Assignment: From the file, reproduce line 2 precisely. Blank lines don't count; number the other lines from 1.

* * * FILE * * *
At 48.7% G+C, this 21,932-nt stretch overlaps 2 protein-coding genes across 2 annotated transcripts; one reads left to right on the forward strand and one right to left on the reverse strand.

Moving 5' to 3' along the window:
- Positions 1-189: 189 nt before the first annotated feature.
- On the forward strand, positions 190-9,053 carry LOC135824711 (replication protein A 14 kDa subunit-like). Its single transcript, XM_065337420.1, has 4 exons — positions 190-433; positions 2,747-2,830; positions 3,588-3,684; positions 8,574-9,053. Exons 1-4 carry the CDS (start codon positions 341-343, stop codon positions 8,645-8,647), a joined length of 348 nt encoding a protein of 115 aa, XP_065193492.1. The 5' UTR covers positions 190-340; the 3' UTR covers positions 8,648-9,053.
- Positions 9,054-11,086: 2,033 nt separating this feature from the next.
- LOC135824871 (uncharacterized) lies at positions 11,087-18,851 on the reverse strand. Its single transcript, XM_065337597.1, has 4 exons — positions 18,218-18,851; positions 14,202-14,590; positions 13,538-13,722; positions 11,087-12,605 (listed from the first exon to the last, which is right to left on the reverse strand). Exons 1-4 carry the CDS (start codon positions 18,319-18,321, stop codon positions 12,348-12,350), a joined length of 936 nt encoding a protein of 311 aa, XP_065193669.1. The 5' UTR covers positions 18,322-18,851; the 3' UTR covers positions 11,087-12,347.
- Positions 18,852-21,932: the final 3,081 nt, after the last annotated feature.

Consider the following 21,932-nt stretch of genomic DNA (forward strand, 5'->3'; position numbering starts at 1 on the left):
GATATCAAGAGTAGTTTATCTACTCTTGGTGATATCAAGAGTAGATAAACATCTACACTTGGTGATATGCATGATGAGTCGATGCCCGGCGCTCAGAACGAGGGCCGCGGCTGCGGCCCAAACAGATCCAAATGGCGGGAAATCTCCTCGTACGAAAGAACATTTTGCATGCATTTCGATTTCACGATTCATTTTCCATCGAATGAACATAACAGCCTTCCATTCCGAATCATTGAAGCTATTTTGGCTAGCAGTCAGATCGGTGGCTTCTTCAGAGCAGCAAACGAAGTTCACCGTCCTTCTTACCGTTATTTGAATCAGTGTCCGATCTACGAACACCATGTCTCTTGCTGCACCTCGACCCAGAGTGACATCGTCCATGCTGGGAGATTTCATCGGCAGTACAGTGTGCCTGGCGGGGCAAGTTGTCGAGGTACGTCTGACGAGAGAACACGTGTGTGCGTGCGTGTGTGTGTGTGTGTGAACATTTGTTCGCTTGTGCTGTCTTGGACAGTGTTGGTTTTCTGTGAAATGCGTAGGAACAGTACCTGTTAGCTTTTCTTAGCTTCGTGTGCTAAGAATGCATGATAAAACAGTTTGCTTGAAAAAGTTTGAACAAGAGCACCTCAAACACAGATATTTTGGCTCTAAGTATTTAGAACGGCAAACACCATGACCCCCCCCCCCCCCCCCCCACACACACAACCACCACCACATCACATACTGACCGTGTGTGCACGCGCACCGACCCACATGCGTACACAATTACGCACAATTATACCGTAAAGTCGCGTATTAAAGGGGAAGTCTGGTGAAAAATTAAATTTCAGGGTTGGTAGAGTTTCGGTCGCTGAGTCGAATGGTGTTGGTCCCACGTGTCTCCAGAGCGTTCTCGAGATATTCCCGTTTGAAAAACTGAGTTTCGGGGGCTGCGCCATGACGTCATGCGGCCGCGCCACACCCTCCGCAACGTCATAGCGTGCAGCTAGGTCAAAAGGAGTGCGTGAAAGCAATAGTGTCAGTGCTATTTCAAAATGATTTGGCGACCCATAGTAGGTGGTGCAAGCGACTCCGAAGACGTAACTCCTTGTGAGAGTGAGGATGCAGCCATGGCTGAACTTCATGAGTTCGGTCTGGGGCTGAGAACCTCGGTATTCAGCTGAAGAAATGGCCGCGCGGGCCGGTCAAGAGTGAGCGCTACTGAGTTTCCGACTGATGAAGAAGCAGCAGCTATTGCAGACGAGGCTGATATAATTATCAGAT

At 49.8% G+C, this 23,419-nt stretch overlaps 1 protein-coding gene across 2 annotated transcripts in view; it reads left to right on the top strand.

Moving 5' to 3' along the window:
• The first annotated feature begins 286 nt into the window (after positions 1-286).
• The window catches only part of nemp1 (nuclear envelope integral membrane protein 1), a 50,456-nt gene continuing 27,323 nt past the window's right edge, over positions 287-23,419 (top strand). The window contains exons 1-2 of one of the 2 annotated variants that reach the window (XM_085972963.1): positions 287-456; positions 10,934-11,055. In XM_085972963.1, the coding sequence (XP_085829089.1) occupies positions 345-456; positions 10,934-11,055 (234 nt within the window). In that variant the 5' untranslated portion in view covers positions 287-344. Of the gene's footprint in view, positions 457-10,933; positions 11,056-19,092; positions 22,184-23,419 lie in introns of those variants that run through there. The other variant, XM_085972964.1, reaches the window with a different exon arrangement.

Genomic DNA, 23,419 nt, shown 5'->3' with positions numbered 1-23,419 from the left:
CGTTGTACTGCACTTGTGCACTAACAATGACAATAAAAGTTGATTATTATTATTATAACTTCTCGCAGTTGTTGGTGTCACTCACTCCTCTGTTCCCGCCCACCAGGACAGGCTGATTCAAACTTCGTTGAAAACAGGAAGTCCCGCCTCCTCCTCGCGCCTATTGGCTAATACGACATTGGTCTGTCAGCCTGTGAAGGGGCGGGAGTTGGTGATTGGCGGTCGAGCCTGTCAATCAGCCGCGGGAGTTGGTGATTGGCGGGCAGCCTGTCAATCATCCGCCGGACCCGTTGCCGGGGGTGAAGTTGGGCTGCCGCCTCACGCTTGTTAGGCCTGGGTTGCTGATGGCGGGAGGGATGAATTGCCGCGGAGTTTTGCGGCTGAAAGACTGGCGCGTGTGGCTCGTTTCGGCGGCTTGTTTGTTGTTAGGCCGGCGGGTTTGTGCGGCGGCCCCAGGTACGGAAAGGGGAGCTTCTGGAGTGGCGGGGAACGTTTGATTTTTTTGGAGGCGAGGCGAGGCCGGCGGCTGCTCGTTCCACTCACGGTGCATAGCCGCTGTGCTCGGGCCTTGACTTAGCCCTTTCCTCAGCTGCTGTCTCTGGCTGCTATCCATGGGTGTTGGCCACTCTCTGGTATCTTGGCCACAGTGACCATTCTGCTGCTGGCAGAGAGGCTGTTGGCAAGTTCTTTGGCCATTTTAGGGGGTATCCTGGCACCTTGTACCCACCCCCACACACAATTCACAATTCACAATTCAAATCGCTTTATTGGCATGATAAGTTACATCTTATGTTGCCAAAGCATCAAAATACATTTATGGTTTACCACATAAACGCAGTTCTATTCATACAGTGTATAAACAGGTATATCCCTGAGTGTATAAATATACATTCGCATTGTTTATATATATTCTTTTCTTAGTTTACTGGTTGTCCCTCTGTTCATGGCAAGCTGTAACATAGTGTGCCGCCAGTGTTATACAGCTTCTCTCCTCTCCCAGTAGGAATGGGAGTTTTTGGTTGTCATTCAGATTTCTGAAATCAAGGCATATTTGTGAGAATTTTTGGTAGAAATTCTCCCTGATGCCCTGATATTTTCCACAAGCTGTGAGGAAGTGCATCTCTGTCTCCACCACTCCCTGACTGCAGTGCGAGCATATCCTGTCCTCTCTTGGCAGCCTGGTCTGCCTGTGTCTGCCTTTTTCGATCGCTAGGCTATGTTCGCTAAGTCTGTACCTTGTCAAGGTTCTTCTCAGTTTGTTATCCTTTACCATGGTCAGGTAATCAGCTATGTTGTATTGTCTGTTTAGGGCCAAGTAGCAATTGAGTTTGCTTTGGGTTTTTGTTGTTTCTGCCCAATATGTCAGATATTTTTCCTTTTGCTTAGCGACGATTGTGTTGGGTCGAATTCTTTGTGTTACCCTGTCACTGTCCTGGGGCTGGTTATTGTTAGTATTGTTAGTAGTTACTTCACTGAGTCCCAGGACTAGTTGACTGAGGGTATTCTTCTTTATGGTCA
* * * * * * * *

Moving 5' to 3' along the window: